‘The Wars of the Roses were quarrels within the Plantagenet family, of which Richard’s dynasty, the house of York was one branch. The house of York won the first war, with Richard’s elder brother becoming king as Edward IV. In 1483, after decades of family infighting, there was a sudden violent resolution following Edward IV’s death. Richard III claimed to be his brother’s heir, the Yorkist establishment refused and shared in Richard’s destruction. With the recent discovery of Richard III’s skeleton and his reburial in Leicester Cathedral, Professor Michael Hicks, described by BBC HISTORY MAGAZINE as ‘the greatest living expert on Richard III’ reassesses the family ties and entrails of his wayward and violent family. Many thousands of descendants of Richard survive, some more interested in their linage than others, and the book will conclude with an analysis of Richard’s DNA and his ‘family’ as it exists today.’

From – Amazon.co.uk


Further details – Amazon.co.uk


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Books 2015 – on sale now – Inside The Tudor Court (paperback) by Lauren Mackay


15 March – Inside the Tudor Court: Henry VIII and his Six Wives through the eyes of the Spanish Ambassador (Paperback) by Lauren Mackay



 (c) Amberley  Publishing

(c) Amberley Publishing


‘The reports and despatches of Eustace Chapuys, Spanish Ambassador to Henry VIII’s court from 1529 to 1545, have been instrumental in shaping our modern interpretations of Henry VIII and his wives. As a result of his personal relationships with several of Henry’s queens, and Henry himself, his writings were filled with colourful anecdotes, salacious gossip, and personal and insightful observations of the key players at court, thus offering the single most continuous portrait of the central decades of Henry’s reign. Beginning with Chapuys’ arrival in England, in the middle of Henry VIII’s divorce from Katherine of Aragon, this book progresses through the episodic reigns of each of Henry’s queens. Chapuys tirelessly defended Katherine and later her daughter, Mary Tudor, the future Mary I. He remained as ambassador through the rise and fall of Anne Boleyn, and reported on each and every one of Henry’s subsequent wives – Jane Seymour, Anne of Cleves, Catherine Howard, and Katharine Parr – as well as that most notorious of ministers Thomas Cromwell. He retired in 1545, close to the end of Henry VIII’s reign. In approaching the period through Chapuys’ letters, Lauren Mackay provides a fresh perspective on Henry, his court and the Tudor period in general.’

From Amazon.co.uk


Further details – Lauren Mackay

Further details – Amazon.co.uk


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Books 2015 – on sale now- Henry VIII’s Last Love: The Extraordinary Life of Katherine Willoughby, Lady-in-Waiting to the Tudors by David Baldwin


March – Henry VIII’s Last Love: The Extraordinary Life of Katherine Willoughby, Lady in Waiting to the Tudors by David Baldwin


(c) Amberley Publishing

(c) Amberley Publishing


‘In 1533 Katherine Willoughby married Charles Brandon, Henry VIII’s closest friend. She would go on to serve at the court of every Tudor monarch bar Henry VII and Mary Tudor. Duchess of Suffolk at the age of fourteen, she became a powerful woman ruling over her houses at Grimsthorpe and Tattershall in Lincolnshire and wielding subtle influence through her proximity to the king. She grew to know Henry well and in 1538, only three months after Jane Seymour’s death, it was reported that they had been ‘masking and visiting’ together. In 1543 she became a lady-in-waiting to his sixth wife Catherine Parr. Henry had a reputation for tiring of his wives once the excitement of the pursuit was over, and in February 1546, only six months after Charles Brandon’s death, it was rumoured that Henry intended to wed Katherine himself if he could end his present marriage. This is the remarkable story of a life of privilege, tragedy and danger, of a woman who so nearly became the seventh wife of Henry VIII.’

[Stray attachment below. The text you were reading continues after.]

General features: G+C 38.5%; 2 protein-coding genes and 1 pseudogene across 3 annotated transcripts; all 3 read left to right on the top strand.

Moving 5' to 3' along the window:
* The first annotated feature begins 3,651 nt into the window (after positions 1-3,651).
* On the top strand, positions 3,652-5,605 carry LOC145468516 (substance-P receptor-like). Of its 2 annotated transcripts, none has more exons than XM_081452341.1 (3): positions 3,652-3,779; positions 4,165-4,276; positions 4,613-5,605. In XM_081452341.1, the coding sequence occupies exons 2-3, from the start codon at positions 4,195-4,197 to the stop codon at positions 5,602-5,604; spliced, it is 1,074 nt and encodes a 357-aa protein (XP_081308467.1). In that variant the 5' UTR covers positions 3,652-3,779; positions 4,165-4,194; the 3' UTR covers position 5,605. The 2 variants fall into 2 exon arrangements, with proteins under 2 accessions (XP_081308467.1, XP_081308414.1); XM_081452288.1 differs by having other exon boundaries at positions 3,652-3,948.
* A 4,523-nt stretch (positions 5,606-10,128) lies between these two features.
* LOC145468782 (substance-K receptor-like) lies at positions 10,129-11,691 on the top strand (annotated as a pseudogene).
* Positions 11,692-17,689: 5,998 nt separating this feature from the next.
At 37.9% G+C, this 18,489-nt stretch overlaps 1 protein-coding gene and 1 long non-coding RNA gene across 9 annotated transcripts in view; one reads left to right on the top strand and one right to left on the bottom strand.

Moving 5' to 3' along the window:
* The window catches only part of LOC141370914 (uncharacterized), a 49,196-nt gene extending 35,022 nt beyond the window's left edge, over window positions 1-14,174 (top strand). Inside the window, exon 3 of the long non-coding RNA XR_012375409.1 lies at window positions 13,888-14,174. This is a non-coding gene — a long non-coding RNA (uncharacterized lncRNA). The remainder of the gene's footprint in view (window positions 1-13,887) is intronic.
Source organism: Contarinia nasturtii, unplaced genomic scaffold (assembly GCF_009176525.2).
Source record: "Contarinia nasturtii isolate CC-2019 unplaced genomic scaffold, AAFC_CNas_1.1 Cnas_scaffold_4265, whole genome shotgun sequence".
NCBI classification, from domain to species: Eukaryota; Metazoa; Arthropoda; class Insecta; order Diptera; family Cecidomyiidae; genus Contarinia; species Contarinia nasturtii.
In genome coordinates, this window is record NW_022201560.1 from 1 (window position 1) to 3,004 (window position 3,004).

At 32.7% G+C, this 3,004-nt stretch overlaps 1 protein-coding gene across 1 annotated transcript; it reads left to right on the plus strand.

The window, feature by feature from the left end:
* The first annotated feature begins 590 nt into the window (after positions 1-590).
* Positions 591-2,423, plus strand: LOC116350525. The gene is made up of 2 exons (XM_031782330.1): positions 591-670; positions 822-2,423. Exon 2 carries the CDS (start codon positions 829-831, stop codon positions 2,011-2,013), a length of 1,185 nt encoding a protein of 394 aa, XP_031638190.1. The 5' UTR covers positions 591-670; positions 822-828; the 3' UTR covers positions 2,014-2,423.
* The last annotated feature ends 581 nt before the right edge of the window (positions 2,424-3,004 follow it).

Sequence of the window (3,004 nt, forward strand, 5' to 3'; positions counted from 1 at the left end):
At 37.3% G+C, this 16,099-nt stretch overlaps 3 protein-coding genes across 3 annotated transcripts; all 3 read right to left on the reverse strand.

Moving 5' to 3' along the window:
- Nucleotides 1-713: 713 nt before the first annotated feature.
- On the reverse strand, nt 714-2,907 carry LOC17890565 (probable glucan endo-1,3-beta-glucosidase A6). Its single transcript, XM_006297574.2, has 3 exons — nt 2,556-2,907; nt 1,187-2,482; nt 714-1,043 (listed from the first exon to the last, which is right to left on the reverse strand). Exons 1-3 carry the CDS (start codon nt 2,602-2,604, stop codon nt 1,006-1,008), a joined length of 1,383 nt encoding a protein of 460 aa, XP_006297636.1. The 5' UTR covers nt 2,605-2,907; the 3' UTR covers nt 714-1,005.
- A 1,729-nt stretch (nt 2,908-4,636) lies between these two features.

From – Amazon.co.uk


Further details – Amazon.co.uk


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Books 2015 – on sale today – God’s Traitors by Jessie Childs (paperback)


5 March – God’s Traitors: Terror and Faith in Elizabethan England (paperback) by Jessie Childs


 (c) Vintage

(c) Vintage


‘The Catholics of Elizabethan England did not witness a golden age. Their Mass was banned, their priests were outlawed, their faith was criminalised. In an age of assassination and Armada, those Catholics who clung to their faith were increasingly seen as the enemy within. In this superb history, award-winning author Jessie Childs explores the Catholic predicament in Elizabethan England through the eyes of one remarkable family: the Vauxes of Harrowden Hall.

God’s Traitors is a tale of dawn raids and daring escapes, stately homes and torture chambers, ciphers, secrets and lies. From clandestine chapels and side-street inns to exile communities and the corridors of power, it exposes the tensions and insecurities masked by the cult of Gloriana. Above all, it is a timely story of courage and frailty, repression and reaction and the terrible consequences when religion and politics collide.’

From Amazon.co.uk

Further details – Jessie Childs

Further details – Amazon.co.uk

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Helen Castor discusses Joan of Arc


Historian Helen Castor discusses her new book, ‘Joan of Arc: A History’ on ABC Radio.


Conversations with Richard Fidler – Helen Castor


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Lady Jane mentioned in BBC History Magazine article


Lady Jane is briefly mentioned in an article in the March 2015 issue of BBC History Magazine.


(c) BBC History Magazine

(c) BBC History Magazine


David Baldwin’s article, ‘A Seventh Wife for Henry VIII?’ looks at the possibility that Henry VIII might have considered a seventh marriage to Katherine Willoughby. Katherine was Lady Jane’s step-grandmother and the article mentions Jane in relation to the events of her nine day’s reign.

David Baldwin’s new book, ‘Henry VIII’s Last Love: The Extraordinary Life of Katherine Willoughby, Lady-in-Waiting to the Tudors’ is published on 15th March.


(c) Amberley Publishing

(c) Amberley Publishing


Posted in Books 2015, David Baldwin | Comments Off